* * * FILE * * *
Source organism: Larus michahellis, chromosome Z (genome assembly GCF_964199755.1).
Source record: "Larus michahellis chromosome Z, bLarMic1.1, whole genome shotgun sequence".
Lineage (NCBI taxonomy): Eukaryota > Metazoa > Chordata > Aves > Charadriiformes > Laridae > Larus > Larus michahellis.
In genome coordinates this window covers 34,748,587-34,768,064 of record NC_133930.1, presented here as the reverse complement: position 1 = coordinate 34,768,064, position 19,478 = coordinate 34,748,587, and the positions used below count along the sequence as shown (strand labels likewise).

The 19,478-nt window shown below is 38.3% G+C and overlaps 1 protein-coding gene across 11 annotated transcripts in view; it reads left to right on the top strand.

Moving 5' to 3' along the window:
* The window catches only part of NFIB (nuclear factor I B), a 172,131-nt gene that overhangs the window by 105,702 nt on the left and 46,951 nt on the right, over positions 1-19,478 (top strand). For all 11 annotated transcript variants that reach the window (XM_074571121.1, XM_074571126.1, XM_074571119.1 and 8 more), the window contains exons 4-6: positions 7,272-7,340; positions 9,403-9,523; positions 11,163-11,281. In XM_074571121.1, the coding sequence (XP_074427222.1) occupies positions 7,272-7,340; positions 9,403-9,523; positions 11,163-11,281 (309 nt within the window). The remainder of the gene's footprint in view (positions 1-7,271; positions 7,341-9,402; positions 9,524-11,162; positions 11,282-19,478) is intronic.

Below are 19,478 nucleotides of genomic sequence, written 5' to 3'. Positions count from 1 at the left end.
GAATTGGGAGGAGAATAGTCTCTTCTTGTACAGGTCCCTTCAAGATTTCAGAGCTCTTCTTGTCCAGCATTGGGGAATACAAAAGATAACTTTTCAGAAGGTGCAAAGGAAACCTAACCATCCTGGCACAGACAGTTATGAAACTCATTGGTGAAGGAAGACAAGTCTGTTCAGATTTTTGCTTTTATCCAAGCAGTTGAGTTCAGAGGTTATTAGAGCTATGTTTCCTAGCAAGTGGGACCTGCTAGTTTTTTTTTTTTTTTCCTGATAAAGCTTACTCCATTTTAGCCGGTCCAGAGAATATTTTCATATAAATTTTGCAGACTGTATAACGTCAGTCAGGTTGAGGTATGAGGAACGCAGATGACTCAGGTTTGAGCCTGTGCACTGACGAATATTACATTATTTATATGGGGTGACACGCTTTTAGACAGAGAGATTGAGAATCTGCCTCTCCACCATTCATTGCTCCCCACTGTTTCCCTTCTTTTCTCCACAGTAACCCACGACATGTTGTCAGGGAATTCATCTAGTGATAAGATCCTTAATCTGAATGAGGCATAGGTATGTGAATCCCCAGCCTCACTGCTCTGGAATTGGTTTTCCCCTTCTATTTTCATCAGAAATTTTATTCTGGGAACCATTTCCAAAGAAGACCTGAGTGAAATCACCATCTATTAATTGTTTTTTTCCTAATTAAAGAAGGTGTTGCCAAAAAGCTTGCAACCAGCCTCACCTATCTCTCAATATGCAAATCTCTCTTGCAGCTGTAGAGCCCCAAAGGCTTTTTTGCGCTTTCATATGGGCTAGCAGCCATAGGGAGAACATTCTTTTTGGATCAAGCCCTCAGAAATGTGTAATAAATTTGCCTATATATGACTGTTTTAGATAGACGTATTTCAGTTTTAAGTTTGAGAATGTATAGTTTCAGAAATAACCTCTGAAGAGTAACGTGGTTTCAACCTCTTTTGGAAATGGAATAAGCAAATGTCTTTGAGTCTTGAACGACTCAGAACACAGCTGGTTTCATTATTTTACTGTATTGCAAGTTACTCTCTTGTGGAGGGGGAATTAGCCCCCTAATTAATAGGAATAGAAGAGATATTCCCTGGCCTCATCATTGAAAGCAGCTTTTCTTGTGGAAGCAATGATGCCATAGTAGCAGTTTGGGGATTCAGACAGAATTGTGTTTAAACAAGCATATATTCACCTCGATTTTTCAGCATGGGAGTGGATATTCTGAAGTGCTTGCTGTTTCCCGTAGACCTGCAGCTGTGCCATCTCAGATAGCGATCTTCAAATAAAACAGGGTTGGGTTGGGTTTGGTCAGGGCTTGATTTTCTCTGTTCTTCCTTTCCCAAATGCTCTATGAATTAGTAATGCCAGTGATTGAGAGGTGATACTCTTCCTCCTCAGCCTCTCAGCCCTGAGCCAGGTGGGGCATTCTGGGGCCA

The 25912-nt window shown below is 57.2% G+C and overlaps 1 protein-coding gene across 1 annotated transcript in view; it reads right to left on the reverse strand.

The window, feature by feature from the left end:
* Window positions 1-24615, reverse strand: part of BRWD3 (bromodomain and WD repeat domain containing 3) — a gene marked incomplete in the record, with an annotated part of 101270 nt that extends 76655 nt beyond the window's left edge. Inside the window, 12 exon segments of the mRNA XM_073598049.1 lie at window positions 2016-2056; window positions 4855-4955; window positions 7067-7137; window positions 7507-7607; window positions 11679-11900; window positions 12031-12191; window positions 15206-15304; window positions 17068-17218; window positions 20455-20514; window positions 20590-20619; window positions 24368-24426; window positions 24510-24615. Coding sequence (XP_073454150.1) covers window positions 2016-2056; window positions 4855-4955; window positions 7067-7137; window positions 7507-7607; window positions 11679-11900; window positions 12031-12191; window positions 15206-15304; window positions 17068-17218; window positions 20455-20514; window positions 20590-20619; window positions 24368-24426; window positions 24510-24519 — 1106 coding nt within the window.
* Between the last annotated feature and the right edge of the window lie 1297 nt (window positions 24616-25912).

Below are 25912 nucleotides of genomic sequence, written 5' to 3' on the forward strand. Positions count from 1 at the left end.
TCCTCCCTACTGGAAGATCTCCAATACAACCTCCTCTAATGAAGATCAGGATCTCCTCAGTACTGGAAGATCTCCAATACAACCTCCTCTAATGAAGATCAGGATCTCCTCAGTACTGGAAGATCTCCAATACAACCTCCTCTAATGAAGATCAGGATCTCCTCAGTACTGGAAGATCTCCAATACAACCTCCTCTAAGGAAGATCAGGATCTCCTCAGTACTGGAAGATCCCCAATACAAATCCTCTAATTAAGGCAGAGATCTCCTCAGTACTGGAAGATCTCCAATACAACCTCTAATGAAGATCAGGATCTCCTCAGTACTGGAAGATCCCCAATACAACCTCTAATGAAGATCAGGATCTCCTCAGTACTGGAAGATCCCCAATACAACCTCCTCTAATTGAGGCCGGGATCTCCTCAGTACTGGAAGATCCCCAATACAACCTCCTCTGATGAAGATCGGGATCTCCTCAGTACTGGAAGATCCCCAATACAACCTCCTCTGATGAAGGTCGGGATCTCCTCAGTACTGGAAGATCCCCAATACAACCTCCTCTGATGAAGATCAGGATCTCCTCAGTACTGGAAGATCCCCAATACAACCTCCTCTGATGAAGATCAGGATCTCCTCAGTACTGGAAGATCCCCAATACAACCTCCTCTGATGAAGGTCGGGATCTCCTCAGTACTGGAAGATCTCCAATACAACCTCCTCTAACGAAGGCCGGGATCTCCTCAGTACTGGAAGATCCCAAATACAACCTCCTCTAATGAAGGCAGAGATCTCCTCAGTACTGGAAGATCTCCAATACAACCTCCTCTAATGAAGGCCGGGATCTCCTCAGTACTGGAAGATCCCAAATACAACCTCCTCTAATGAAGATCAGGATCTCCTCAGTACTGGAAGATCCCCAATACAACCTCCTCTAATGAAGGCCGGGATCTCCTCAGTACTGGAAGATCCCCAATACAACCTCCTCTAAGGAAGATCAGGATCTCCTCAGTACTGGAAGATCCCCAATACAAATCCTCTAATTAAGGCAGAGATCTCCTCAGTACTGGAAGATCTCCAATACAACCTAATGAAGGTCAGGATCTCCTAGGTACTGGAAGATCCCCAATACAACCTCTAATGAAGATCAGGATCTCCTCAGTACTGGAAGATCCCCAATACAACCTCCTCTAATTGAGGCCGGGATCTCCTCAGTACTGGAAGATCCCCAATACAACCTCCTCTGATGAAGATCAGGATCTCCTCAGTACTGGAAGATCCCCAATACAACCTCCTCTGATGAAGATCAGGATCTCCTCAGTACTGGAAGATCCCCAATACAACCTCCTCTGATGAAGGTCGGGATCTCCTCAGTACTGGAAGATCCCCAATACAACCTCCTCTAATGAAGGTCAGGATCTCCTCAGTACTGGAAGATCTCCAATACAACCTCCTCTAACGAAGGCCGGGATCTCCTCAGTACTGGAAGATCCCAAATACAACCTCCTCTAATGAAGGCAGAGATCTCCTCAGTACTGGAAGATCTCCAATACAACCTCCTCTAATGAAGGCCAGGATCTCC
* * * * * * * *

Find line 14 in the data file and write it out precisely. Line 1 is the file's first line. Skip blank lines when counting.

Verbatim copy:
Below are 25912 nucleotides of genomic sequence, written 5' to 3' on the forward strand. Positions count from 1 at the left end.